Border town ‘fed up’ as ban on nonessential travel extended yet again

A sign warns drivers of their last opportunity to turn around before crossing the border into Nogales, Sonora, from Nogales, Ariz. For the past 17 months, “nonessential” border crossings have been prohibited as a COVID-19 protection, but officials say the loss of customers from Mexico has hammered local businesses. (File photo by Alina Nelson/Cronkite News)

WASHINGTON – Nogales Mayor Arturo Garino said he is “fed up” with the federal government’s COVID-19 ban on nonessential border crossings, which has been extended for another month, further crippling local businesses that rely on cross-border customers.

The ban, which was set to expire Saturday, has been extended through at least Sept. 21, which will mark just under 18 months of travel restrictions at land ports of entry at the Canadian and Mexican borders.

“You know, this needs to end,” said Andy Carey, executive director of the U.S. Mexico Border Philanthropy Partnership. “It’s been going on for almost a year and a half.”

But Carey said nobody believes the border will open by next month. In the meantime, businesses around Nogales are closing down, losing customers and hurting economically.

“The businesses are completely empty,” Garino said. “They took their merchandise, they’re gone.”

The ban on nonessential border crossings between the three countries was first put into place on March 24, 2020, in response to the first flush of the COVID-19 pandemic. It was extended a month later, when Customs and Border Protection cited the 720,000 confirmed cases in the U.S. at the time.

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The ban has been extended monthly since then, with the latest extension noting the 36.1 million COVID-19 cases in the U.S. and the presence of the highly contagious delta variant as reasons to continue the restrictions.

In a Federal Register notice Monday announcing the latest extension, CBP said that U.S. and Mexican officials “mutually determined that non-essential travel between the United States and Mexico posed additional risk of transmission and spread of the virus associated with COVID–19.”

The move comes as the number of cases in Arizona and the U.S., driven by the delta variant, has been climbing steadily after months of relatively low infection rates from spring through early summer. Where Arizona was averaging 480 new cases a day in late March, the number had risen to 2,979 cases on average in the past week.

The border restriction does not apply to essential travel, which includes cross-border shipping, or traveling for school, medical care or for work.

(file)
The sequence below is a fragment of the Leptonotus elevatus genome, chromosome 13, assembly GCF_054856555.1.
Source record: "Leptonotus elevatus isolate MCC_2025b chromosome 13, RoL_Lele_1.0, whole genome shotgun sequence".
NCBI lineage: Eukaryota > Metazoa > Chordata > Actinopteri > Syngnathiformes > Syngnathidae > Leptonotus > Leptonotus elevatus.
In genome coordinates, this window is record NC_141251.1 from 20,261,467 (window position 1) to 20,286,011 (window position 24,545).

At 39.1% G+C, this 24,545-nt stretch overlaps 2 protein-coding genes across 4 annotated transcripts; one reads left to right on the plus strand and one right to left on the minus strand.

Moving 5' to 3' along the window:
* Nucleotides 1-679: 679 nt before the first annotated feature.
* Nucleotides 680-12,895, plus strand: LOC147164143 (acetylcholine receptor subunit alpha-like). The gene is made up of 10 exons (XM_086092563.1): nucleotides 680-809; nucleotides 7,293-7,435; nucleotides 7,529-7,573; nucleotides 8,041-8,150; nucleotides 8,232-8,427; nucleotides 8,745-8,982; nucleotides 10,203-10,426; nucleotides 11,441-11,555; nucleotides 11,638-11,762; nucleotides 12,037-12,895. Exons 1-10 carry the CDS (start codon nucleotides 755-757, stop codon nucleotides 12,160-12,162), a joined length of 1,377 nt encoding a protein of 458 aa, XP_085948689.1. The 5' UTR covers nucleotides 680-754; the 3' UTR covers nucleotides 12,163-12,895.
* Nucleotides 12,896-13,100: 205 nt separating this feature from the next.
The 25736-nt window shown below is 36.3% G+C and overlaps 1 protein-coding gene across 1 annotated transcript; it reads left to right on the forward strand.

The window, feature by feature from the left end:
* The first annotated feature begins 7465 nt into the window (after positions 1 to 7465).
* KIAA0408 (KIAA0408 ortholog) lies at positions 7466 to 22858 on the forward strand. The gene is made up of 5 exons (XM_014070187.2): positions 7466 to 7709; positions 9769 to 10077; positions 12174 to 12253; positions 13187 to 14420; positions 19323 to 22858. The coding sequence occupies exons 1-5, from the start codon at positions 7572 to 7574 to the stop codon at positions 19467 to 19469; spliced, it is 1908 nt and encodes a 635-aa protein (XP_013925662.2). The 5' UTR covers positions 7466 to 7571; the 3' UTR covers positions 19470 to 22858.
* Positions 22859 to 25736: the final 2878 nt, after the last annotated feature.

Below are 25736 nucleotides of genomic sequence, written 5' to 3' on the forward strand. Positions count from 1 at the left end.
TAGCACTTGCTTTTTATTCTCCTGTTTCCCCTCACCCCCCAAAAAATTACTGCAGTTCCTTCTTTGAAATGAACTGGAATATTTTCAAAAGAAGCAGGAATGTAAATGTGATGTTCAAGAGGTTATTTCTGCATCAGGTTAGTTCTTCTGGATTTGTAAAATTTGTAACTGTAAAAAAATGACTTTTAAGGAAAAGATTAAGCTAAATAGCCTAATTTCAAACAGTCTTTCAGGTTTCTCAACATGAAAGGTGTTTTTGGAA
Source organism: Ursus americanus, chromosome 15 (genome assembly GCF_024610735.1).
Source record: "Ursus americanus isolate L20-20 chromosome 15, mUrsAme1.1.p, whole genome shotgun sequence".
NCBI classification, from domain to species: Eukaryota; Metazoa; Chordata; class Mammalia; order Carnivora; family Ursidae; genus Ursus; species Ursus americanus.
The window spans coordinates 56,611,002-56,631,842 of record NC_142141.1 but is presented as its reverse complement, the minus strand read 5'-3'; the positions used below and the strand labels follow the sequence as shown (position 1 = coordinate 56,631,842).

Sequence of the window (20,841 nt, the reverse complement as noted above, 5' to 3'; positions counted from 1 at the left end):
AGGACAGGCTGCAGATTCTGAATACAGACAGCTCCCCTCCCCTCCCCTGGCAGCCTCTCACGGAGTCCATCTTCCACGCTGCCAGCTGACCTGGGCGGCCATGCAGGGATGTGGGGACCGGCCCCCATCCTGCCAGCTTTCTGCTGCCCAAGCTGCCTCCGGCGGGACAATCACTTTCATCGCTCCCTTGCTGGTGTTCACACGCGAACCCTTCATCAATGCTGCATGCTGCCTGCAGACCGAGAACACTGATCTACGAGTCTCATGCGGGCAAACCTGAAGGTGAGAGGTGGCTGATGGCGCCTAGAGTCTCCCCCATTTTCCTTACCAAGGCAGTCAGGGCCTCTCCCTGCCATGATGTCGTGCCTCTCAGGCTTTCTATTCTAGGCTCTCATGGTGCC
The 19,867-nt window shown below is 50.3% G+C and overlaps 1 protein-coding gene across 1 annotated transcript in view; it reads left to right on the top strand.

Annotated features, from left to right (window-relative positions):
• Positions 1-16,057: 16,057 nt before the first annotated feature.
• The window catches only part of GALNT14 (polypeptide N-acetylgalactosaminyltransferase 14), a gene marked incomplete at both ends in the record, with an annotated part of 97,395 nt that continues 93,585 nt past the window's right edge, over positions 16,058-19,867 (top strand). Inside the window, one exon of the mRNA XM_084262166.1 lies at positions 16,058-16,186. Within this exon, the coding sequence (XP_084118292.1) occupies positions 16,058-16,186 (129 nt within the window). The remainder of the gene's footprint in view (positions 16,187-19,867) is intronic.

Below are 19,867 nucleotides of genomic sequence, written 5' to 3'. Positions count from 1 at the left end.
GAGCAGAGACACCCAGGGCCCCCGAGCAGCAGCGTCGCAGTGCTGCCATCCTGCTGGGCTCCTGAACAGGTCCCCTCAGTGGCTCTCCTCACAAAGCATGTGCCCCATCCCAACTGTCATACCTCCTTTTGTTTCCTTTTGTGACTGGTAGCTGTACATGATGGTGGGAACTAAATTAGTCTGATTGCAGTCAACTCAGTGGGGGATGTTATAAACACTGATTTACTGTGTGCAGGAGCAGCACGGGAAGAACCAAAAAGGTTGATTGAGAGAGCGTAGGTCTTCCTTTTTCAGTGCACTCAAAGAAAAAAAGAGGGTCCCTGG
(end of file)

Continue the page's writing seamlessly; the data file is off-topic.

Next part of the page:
Because many of those crossing the border in Yuma are coming for work, the restrictions have not had as severe an effect there, said Kimberly Kahl, executive director of the Yuma County Chamber of Commerce. People can get back and forth. But there has still been an impact, she said.

“People are still coming to cross, that’s not an issue,” Kahl said. “But they are not able to stay … as late. A lot of businesses are closing early.”

CORRECTION:An earlier version of this story misidentified the U.S.-Mexico Border Philanthropy Partnership in the third graf. The story here has been corrected, but clients who used a previous version are asked to run the correction found here.

Kahl said the port of entry is closing earlier than it used to, which is “definitely affecting” businesses in Yuma.

But in Nogales, where much more of the border crossings fall into the nonessential category, traffic has fallen sharply. According to data from the University of Arizona’s Eller College of Management, total northbound pedestrian crossings at Nogales fell from 3.4 million in 2019 to 1.4 million in 2020.

For Nogales businesses, those were often the customers from Mexico who crossed the border to buy food, clothing and other necessities in the U.S., where prices are often cheaper, Carey said. Now, all that money stays in Mexico.

“There’s really no incentive for the Mexican government to encourage the Biden administration to open the border because the Mexican economy on the Mexico side is doing much better, because all that money that would get spent in our country is getting spent in Mexico,” Carey said.

Garino said he has given up on writing to lawmakers in Washington, who he said have not been responsive. “They know … how we feel. It’s a waste of time for me to write letters to them,” he said.

But, he said, something needs to be done.

“Here with us, the good people of Nogales, Sonora, and the state of Sonora want to come to shop legally with their visas with permits to shop locally,” he said, “and they’re not being allowed, because they’re considered nonessential,”

Kimberly Silverio-Bautista keem-ber-lee seel-veh-ree-oh baw-tee-s-tah (she/her/hers)
News Reporter, Washington, D.C.

Kimberly Silverio-Bautista expects to graduate in December 2021 with a master’s degree in mass media and communication. She is working as a broadcast reporter in the D.C. Bureau.